The Trouble with Collective Bargaining: A Cautionary Tale from Connecticut
Connecticut taxpayers are staggering under the double burden of high taxes and a high cost of living, thanks in large part to the overwhelming power government unions wield over public policy.
Before Virginia lawmakers decide to introduce collective bargaining for government employees in their state, they should take a look at the mess it has created in my home state of Connecticut.
Here in the Constitution State, people are staggering under the double burden of high taxes and a high cost of living, thanks in large part to the overwhelming power government unions wield over public policy.
Government unions are Connecticut’s dominant special interest group. They have used their bargaining power to create a huge disparity between the pay of public sector workers and private sector workers. Research from my policy group, Yankee Institute, shows that state employees in Connecticut make an average of 25 to 46 percent more than private sector workers with similar education and work experience.
Additionally, Connecticut state workers have the highest average pension in the nation― and we have the pension debt to prove it. A full 20 percent of the state budget must be allocated toward public pensions, and that percentage is projected to grow dramatically over the coming years.
But the destructive impact of collective bargaining for government workers isn’t limited to dollars and cents. The system has led to the adoption of rigid work rules, which in turn has made it almost impossible for the state to terminate bad employees.
How bad? Several years ago, a nurse at a state psychiatric hospital was fired for abusing mentally ill patients. But the nurse’s union fought successfully to get his job back. A few years later, a whistleblower filed a complaint and that same nurse― and many coworkers― were arrested for their shocking abuse of patients, all of which was caught on camera.
We give public employees a lot of authority in their interactions with private citizens. They have the power to teach, to arrest, to license, to regulate, and to care for us. This relationship can be, and often is, a positive one. But for the relationship to remain equitable, public employees must be accountable to the public they serve.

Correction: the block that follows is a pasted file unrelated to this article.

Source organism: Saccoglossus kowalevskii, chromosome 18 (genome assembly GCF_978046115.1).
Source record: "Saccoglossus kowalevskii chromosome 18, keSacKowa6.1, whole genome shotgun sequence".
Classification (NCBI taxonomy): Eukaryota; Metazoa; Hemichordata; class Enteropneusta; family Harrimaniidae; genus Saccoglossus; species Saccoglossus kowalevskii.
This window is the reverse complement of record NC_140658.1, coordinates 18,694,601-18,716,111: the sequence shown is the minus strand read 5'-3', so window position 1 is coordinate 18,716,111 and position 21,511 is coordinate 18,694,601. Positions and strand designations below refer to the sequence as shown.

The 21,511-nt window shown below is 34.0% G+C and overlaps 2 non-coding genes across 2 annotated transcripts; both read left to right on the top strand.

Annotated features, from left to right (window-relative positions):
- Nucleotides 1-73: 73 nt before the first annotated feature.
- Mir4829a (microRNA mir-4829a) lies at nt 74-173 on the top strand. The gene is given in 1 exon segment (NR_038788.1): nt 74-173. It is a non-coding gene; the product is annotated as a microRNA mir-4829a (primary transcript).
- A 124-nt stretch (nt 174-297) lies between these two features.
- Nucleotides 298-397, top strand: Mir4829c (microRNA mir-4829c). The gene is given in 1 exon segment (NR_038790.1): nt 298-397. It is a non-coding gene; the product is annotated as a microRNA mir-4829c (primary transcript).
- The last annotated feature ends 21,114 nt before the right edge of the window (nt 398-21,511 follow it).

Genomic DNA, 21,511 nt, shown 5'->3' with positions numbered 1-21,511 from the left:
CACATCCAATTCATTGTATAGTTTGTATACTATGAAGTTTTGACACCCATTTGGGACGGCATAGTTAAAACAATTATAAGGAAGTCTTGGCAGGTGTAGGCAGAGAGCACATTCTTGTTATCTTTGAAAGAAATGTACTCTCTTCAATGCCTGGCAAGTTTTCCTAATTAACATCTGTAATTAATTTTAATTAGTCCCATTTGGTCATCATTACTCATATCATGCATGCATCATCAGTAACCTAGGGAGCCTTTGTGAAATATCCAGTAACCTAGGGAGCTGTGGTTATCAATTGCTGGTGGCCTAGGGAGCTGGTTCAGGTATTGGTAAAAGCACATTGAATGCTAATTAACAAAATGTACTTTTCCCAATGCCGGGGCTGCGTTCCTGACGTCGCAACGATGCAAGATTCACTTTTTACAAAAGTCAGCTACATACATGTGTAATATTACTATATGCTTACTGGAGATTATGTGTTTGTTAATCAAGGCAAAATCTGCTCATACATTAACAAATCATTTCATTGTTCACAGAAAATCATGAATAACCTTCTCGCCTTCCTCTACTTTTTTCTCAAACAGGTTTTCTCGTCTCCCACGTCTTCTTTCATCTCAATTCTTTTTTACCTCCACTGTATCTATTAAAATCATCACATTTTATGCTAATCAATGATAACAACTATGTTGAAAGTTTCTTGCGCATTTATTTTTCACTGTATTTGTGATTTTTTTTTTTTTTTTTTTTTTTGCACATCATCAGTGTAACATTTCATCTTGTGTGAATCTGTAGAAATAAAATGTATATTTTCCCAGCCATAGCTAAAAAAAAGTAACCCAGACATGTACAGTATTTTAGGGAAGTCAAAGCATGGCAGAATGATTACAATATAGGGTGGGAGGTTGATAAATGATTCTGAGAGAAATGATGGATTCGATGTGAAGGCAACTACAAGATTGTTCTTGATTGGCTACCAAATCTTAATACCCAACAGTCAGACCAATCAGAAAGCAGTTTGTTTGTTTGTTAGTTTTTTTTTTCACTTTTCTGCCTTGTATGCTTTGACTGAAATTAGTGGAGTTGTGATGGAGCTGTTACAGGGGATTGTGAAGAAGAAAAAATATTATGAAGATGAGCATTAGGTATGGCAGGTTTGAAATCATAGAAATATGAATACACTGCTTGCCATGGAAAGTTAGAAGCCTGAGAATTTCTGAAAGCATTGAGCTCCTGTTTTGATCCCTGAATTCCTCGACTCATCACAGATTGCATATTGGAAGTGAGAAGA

Collective bargaining creates an imbalance in the relationship between public employees and the public itself. It lodges ultimate accountability not with the people government workers are supposed to serve, but with unions, whose job it is to advocate for their workers – even at the expense of the public.
Finally, public employee unions aren’t like private employee unions in meaningful ways. Not only can they lobby their employers, they can help elect them as well.
The bargaining table is a very friendly place when you can elect the people with whom you’re “negotiating.”
Ask Connecticut’s House Speaker Joe Aresimowicz, who works full time for the American Federation of State, County and Municipal Employees (AFSCME). He, along with other legislators who also accept paychecks from government unions, does not recuse himself even when the legislature votes on collectively-bargained government union agreements.
Just the opposite, Aresimowicz was caught on camera telling his union compatriots that he was in the caucus room to vouch for them.
Indeed, Aresimowicz was in the well of the House on the day a ten-year contract extension was signed that guaranteed lavish health and pension benefits for state employees. Also presiding that day was state Rep. Russ Morin, who works full time for the Service Employees International Union (SEIU).
If Virginia lawmakers allow collective bargaining in Virginia, unions will take advantage of the opportunity. That’s their job, and they work hard at it. And the result is a government dominated by a single, powerful special interest, bloated beyond all recognition, and supported by an increasingly frustrated and overtaxed electorate.
Virginia’s legislators should do their jobs – by standing up for common sense and fiscal restraint, and protecting their constituents by saying “no!” to collective bargaining for government employees.
Carol Platt Liebau is the President of Yankee Institute, a free market policy organization committed to ensuring that everyone in Connecticut is free to succeed.